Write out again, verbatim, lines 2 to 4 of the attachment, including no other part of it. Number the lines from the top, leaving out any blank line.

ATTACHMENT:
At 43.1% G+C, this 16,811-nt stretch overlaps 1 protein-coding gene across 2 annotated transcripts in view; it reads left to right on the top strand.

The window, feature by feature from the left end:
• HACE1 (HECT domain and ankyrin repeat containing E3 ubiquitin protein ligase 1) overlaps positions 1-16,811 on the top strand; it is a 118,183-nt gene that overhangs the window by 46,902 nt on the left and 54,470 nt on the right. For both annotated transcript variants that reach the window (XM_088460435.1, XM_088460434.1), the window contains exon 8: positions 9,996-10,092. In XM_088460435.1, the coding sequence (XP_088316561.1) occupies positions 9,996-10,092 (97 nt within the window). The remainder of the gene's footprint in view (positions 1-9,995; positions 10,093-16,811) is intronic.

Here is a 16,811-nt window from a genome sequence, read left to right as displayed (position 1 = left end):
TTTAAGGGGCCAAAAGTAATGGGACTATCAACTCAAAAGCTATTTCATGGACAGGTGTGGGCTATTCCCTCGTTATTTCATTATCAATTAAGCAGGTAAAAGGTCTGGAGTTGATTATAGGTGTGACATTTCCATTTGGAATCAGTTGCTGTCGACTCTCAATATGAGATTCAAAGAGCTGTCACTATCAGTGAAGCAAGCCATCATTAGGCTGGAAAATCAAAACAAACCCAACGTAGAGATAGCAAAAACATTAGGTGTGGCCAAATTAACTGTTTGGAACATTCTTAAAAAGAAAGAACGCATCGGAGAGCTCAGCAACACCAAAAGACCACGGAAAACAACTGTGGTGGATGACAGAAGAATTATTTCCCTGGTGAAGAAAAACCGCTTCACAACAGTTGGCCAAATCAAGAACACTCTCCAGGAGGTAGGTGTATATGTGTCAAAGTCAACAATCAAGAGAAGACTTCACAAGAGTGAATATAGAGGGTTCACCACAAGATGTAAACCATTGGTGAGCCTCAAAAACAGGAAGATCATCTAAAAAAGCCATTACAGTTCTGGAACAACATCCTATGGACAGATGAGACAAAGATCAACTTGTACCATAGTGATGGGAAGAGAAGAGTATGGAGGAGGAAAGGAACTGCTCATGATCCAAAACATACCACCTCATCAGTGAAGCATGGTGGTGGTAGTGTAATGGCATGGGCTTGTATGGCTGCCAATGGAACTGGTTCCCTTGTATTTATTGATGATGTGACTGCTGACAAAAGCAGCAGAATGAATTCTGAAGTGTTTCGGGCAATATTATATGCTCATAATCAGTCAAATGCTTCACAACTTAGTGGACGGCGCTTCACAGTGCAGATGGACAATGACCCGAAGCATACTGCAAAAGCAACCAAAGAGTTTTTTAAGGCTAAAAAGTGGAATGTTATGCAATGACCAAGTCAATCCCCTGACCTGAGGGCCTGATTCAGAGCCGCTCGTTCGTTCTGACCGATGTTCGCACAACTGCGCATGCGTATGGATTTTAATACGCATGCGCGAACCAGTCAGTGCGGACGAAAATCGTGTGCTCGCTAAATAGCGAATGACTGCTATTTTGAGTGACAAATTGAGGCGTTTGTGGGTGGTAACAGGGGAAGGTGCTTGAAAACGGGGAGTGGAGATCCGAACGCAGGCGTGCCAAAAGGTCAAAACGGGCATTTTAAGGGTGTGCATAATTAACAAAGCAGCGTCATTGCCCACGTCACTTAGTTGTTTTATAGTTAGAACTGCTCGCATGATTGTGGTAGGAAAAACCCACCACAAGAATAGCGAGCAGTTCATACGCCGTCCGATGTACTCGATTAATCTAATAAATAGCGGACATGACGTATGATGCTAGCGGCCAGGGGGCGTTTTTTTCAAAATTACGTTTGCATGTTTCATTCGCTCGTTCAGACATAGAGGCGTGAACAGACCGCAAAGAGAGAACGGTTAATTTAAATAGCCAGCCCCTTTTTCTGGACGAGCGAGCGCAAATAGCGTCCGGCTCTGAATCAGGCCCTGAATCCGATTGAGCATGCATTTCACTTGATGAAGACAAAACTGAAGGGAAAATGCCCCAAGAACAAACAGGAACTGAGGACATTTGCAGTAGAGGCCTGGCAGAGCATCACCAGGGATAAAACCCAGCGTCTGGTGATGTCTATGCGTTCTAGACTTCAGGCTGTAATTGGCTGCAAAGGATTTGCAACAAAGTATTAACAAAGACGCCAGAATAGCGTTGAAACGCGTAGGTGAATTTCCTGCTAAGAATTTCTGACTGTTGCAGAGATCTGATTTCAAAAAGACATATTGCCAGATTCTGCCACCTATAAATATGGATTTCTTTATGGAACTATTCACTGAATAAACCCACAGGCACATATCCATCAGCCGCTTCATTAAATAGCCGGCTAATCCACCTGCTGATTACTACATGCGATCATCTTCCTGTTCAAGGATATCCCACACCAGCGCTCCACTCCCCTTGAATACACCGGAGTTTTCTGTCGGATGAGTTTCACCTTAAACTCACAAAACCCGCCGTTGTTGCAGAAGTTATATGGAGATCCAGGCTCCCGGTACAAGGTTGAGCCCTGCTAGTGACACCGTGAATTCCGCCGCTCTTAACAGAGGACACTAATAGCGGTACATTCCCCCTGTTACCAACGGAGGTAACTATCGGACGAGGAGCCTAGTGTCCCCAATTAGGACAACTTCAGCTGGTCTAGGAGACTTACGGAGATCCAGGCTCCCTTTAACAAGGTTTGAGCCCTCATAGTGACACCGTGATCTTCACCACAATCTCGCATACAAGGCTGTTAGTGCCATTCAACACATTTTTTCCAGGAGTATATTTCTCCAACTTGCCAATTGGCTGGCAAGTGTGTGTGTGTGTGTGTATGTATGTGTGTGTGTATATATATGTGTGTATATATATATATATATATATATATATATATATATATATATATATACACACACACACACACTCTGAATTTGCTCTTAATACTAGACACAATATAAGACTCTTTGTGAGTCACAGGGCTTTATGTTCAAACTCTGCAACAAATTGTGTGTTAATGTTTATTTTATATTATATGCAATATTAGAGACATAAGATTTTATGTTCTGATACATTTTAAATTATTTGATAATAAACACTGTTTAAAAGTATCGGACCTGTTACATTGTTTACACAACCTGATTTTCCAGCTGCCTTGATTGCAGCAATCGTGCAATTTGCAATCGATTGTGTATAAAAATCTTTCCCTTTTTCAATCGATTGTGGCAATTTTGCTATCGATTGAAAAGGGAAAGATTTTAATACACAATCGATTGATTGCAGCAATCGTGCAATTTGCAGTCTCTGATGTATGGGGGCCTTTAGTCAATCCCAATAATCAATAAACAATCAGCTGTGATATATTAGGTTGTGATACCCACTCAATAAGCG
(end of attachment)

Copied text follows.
The window, feature by feature from the left end:
• HACE1 (HECT domain and ankyrin repeat containing E3 ubiquitin protein ligase 1) overlaps positions 1-16,811 on the top strand; it is a 118,183-nt gene that overhangs the window by 46,902 nt on the left and 54,470 nt on the right. For both annotated transcript variants that reach the window (XM_088460435.1, XM_088460434.1), the window contains exon 8: positions 9,996-10,092. In XM_088460435.1, the coding sequence (XP_088316561.1) occupies positions 9,996-10,092 (97 nt within the window). The remainder of the gene's footprint in view (positions 1-9,995; positions 10,093-16,811) is intronic.

Here is a 16,811-nt window from a genome sequence, read left to right as displayed (position 1 = left end):